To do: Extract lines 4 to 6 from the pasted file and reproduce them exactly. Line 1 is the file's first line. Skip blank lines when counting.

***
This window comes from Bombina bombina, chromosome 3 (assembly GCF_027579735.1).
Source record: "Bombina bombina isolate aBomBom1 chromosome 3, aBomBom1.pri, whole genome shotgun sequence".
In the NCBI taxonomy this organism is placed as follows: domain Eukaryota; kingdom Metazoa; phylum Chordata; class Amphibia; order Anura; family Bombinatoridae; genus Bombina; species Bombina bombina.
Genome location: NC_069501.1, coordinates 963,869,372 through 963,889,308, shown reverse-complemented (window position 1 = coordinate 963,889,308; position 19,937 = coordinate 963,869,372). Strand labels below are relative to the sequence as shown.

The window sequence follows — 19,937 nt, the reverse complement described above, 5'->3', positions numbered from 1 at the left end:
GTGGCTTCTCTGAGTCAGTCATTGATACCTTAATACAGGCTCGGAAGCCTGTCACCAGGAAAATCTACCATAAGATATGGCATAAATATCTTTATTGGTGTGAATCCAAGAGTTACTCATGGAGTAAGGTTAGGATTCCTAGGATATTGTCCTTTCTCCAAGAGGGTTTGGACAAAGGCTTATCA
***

Genome location: NC_069501.1, coordinates 963,869,372 through 963,889,308, shown reverse-complemented (window position 1 = coordinate 963,889,308; position 19,937 = coordinate 963,869,372). Strand labels below are relative to the sequence as shown.

The window sequence follows — 19,937 nt, the reverse complement described above, 5'->3', positions numbered from 1 at the left end:
GTGGCTTCTCTGAGTCAGTCATTGATACCTTAATACAGGCTCGGAAGCCTGTCACCAGGAAAATCTACCATAAGATATGGCATAAATATCTTTATTGGTGTGAATCCAAGAGTTACTCATGGAGTAAGGTTAGGATTCCTAGGATATTGTCCTTTCTCCAAGAGGGTTTGGACAAAGGCTTATCA